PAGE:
Coitus interruptus (or "pulling out"), in which the penis is removed from the vagina, anus, or mouth before ejaculation, is not safe sex and can result in STD transmission. This is because of the formation of pre-ejaculate, a fluid that oozes from the urethra before actual ejaculation. In opposition to conventional wisdom, some recent studies awaiting confirmation suggest that pre-ejaculate may not contain sperm; it can, however, contain pathogens such as HIV.
If you keep ejaculate fluid out of any orifices this will do a great deal to help protect pregnancy and diseases. Especially important to note if you have cuts in your mouth. In addition, open sores on either partner can permit transmission, as can microscopic breaks in the skin which arise due to friction, or other irregularities in the skin of either partners genitalia or other body parts.
Anal sex is more risky than vaginal, since being very thin tissues of anus and rectum can be easily damaged during such sex activities as anal intercourse or use of anal toys. Even slight injuries can become "open gates" for various bacteria and viruses, including HIV. This implies that anal sex does require some certain safety measures. First of all, any partners who practice anal sex should be aware of the necessity of using a condom. The condom must be put on properly, otherwise it does not provide reliable protection. Users should keep in mind that oil-based lubricants damage latex. For this reason water-based lubricants should be used for anal sex. Those who have allergy to latex should consider use of non-latex condoms, for instance polyurethane condoms that are compatible with both oil-based and water-based lubricants.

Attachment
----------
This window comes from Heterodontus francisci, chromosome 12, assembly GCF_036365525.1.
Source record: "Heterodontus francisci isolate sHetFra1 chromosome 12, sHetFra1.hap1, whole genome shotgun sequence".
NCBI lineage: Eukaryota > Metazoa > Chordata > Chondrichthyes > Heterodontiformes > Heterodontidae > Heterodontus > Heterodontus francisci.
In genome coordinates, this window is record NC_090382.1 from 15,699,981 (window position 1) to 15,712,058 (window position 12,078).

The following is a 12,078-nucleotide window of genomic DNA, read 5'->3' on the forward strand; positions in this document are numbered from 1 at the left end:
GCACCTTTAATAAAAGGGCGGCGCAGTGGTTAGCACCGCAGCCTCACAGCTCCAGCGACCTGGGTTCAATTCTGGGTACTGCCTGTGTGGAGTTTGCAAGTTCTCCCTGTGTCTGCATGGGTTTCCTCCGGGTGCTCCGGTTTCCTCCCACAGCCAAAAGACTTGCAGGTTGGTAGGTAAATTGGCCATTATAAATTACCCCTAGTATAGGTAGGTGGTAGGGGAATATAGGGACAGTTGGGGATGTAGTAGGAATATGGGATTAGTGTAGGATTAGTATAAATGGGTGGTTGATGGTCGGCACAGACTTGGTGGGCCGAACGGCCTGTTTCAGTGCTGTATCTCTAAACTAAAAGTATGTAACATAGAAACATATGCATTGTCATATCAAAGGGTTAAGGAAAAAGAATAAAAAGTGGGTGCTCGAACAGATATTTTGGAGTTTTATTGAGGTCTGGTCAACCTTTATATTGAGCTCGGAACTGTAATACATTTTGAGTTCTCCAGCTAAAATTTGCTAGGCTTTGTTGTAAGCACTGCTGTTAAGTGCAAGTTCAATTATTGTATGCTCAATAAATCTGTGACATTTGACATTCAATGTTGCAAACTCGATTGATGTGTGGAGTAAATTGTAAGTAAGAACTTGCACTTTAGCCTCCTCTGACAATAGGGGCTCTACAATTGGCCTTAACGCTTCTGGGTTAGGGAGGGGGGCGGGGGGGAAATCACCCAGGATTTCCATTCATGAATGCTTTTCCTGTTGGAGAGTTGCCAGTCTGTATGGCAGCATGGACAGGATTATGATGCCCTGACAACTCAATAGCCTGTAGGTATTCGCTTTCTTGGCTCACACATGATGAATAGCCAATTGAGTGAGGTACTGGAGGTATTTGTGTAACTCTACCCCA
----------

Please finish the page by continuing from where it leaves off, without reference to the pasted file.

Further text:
Condoms should also be used with sex toys. Through putting a condom on the sex toy a user provides better hygiene and prevents transmission of infections if the sex toy is shared. Cleaning of anal sex toys is also a very important matter as many anal sex toys are made of porous materials. Pores retain viruses and bacteria. For this reason users should clean anal toys (plugs, anal vibrators) thoroughly, preferably with use of special sex toy cleaners. Glass sex toys are more preferred for sexual uses because of their non-porus nature and ability to be sterilized between uses.
Some groups, notably some American evangelical Christians and the Roman Catholic Church oppose sex outside marriage, and object to safe-sex education programs because they believe that providing such education promotes promiscuity. Virginity pledges and sexual abstinence education programs are often promoted in lieu of contraceptives and safe-sex education programs. This can place some teenagers at higher risk of unintended pregnancy and STDs, because about 60 percent of teenagers who pledge virginity until marriage do engage in pre-marital sex and are then one-third less likely to use contraceptives than their peers who have received more conventional sex education.
STDs may also be transmitted through non-sexual means. Thus, abstinence from sexual behavior does not guarantee complete protection against STDs. For example, HIV may be transmitted through contaminated needles used in tattooing, body piercing, or injections. Medical or dental procedures using contaminated instruments can also spread HIV, while some health-care workers have acquired HIV through occupational exposure to accidental injuries with needles.